Most packing lists I have found are seasonal in nature, and so too can be what to wear in Jordan. What to wear in Jordan in October or November could be quite different than things to pack for Jordan in March or April. While the country is conservative in nature, the climate is vastly different by season.
By reading this guide you will have a good base for things to pack for Jordan and a lot of these items are ideal for traveling in the Middle East as well.
What to Wear In Jordan: How to Dress Modestly regardless of Season
- What to Wear In Jordan: How to Dress Modestly regardless of Season
- Is there a dress code for tourists?
- Shoes to Wear in Jordan
- What to Pack for Petra
- Useful Accessories in Jordan
- More about What to Pack for Jordan
- What to Leave at home
- What’s in my First Aid Kit
- What to Wear in Jordan for Women
- What to Wear in Jordan for Men
- What to Pack for Jordan with kids
- On Packing lightly
- Further Reading on Jordan
Are you wondering how I would suggest you visit Jordan? If time is a constraint, consider one of these tours to get the most of your time in the country.
Is there a dress code for tourists?
The most common question I get asked after “is Jordan safe?” is,
“Should you cover your hair with a scarf?
did you have to cover up?”
The answer is simple, No. Not completely.
You do NOT need to cover your hair, nor should you do it, unless you want to, or are Muslim.
Jordanians are very accepting of other religions and a little under 10% of the population is not Muslim at all, they are Christian and they do not cover their hair. The only place where you should cover your hair, arms and legs is when you are entering an Islamic religious site such as a mosque.
However, modest dress, or more modest compared to our western culture is expected. Bare shoulders should be avoided in most areas as should your chest. Low cut tank tops are great for base layers, but cover up your chest with a button up shirt or scarf.
That is not to say that tourists do not go walking Petra in tank-tops, because they do. Wearing typical western dress you will likely fit in with other tourists, but it does not mean that you are fitting in with the cultural practices of Jordanians.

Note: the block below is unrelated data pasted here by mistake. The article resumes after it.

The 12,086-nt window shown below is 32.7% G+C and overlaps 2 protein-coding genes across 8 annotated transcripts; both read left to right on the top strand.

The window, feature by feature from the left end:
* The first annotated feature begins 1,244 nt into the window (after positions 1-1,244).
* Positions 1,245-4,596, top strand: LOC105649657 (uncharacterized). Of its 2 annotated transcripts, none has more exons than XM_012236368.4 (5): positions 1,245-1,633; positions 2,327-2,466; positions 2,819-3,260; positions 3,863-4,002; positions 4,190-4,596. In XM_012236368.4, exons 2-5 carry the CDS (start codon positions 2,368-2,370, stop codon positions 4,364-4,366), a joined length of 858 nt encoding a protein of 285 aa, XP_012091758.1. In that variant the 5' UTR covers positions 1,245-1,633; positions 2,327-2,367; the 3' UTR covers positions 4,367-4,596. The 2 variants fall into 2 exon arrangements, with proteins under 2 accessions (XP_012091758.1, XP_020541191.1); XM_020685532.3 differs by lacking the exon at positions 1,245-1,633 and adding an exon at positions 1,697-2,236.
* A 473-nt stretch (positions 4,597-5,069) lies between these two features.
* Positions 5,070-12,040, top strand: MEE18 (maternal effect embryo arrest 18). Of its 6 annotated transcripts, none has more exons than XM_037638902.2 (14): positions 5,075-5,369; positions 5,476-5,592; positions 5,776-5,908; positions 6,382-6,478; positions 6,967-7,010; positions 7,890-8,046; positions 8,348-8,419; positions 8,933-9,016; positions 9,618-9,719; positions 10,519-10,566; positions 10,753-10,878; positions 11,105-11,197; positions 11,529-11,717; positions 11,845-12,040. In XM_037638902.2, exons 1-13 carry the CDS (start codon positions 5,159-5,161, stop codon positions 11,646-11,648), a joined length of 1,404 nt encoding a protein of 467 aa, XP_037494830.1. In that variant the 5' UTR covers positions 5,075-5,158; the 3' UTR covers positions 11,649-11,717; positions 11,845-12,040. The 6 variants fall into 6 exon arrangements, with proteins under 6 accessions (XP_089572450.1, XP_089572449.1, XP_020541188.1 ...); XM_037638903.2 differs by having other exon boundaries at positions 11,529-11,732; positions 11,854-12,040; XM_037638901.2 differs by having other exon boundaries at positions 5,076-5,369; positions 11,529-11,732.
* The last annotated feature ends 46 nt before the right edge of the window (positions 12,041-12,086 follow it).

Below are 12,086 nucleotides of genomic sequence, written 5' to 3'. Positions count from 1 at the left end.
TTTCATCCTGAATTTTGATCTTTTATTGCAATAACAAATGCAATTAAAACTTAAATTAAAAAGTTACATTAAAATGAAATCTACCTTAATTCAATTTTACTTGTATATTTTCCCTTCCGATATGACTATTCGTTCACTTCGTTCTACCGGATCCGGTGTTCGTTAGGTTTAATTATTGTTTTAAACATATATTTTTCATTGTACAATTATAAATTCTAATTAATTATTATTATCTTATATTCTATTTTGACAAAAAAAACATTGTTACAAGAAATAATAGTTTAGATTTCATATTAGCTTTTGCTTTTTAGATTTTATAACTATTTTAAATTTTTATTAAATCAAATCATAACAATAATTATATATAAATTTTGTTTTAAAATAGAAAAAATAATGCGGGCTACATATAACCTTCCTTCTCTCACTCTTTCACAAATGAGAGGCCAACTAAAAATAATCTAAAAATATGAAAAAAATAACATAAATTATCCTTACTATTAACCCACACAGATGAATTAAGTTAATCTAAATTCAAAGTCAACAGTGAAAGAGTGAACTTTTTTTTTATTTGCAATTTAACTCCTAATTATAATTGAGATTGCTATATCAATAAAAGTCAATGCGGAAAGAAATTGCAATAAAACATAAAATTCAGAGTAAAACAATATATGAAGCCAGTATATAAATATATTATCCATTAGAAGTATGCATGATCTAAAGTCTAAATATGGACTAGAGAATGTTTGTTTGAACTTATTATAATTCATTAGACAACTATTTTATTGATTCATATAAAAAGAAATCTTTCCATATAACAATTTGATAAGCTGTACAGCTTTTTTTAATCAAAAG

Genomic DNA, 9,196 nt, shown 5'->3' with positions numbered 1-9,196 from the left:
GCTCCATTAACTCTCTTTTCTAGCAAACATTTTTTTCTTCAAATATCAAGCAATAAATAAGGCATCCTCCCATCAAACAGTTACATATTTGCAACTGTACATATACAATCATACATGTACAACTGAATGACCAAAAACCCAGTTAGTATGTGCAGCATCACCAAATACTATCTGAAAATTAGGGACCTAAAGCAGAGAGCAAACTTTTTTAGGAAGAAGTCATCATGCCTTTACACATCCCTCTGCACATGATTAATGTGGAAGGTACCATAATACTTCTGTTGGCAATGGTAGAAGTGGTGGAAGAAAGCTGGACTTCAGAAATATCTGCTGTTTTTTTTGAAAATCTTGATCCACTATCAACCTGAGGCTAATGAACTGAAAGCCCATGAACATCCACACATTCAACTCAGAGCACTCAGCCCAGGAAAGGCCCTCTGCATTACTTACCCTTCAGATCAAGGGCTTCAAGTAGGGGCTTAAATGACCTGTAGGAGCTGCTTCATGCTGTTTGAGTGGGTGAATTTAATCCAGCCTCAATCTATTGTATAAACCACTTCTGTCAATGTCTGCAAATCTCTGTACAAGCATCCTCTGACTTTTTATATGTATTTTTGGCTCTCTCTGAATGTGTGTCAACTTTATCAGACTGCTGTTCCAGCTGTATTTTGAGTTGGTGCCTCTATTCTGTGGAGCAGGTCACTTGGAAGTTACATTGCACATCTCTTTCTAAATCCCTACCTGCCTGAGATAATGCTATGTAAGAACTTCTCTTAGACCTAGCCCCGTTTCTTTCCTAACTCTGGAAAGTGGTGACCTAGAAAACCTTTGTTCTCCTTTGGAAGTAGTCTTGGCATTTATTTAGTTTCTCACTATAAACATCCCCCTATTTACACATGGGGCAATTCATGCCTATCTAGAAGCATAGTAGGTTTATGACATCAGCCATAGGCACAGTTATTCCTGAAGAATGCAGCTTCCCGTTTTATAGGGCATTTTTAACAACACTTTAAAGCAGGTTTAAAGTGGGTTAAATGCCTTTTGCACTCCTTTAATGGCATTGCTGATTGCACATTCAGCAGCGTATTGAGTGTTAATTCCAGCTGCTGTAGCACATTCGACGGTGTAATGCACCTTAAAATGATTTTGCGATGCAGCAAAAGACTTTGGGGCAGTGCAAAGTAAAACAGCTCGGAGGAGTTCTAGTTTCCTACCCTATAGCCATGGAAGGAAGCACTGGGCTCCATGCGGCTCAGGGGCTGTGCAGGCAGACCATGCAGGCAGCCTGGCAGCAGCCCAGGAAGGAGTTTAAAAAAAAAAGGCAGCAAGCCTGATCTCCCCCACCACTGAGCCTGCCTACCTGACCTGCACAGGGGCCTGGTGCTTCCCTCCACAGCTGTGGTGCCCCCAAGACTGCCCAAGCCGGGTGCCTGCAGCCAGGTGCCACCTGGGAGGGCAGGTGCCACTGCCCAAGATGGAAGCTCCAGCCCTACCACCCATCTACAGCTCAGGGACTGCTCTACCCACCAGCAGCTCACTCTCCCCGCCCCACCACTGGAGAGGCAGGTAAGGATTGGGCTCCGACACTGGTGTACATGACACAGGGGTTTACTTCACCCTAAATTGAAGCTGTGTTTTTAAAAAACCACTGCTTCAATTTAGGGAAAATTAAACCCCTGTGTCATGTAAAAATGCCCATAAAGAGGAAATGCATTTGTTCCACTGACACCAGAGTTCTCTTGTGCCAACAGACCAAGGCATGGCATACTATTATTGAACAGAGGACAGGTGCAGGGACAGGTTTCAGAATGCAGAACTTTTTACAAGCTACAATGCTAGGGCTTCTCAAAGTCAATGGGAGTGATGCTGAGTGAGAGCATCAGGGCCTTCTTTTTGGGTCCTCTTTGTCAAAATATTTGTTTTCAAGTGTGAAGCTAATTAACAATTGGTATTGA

If you are hiking and do not want to wear typical hiking pants, choose long tights or leggings for hiking. Don’t show up in the latest lululemon shorts (as much as you want to)
Leave your short shorts at home. I do not even bring knee length shorts. Also leave the adorable sundresses. Save those for the beaches in Europe. I wear mostly jeans, linen pants or maxi dresses. Despite the summer heat, you will see the locals in long pants and long sleeves all year round.
Here are my favorite boots for travel! They are super comfortable for all day walking. You can check them out here >>> OTBT Boots
Shoes to Wear in Jordan
If you want to know what to wear in Jordan when visiting, then comfortable shoes is a must, on your packing list. But if you are like me and prefer sandals, comfortable sandals are just fine unless you are doing a lot of hiking. I have walked Petra in sandals just fine, but prefer sturdy hiking boots for long trekking where ankle support and good grip is needed!
My suitcase contains flip flops for the pool or super casual moments, comfortable sandals that can go with jeans or dresses, booties for cooler months that go great with jeans and a decent pair of hiking boots.
Maybe I am not the usual visitor, who would say to make sure you pack a pair of running shoes, but it depends on your travel style.
If fashion is important, you know you will pick the shoes that complement your outfit. Just be warned that COMFORT is super important as you will spend a lot of time on your feet in Jordan.
If you are not planning on multi day trekking, you can leave out the hiking boots and just bring what you are comfortable in. If walking 5 or more kilometres in Petra is not going to work in sandals, then make sure you bring a pair of runners.
What to Pack for Petra
I included this topic specifically because of what I see on Instagram. Women in short dresses and big floppy sun hats. I get it, that might be your style, or even your Instagram brand, but you are in a Muslim country and should respect their style and their culture.
While walking Petra with my kids on our last visit a large tour group passed me including women in mini dresses and heels. YOU ARE IN PETRA, not a nightclub. Sorry for my bluntness, but I do not really care what you are comfortable wearing, you should take your comfort in mind, and also remember that you are visiting another country, and should respect this.
It also depends on the season of your visit. If you are visiting in the winter or early spring, it is quite cold in the shade, and there is even rain and flash floods in Petra every year! Make sure you bring along a jacket in the cooler months.
Now full disclosure, I was one of those teenagers that wore short shorts in places in the world where I probably should not have, but I am writing this to tell you, because now I know better!
Useful Accessories in Jordan
Jordanian hotels have an assortment of plugs and adapters. Some hotels even have international style plugs, but most have the 2 pin or the UK style 220V receptacles. If you have a universal converter you will be fine in any situation. Look for the convertors that also have a USB charging port to make it easier to plug in all of your electronics!
Whether a baseball cap or a wide brimmed sunhat, bring something to keep the sun off your head while in Jordan.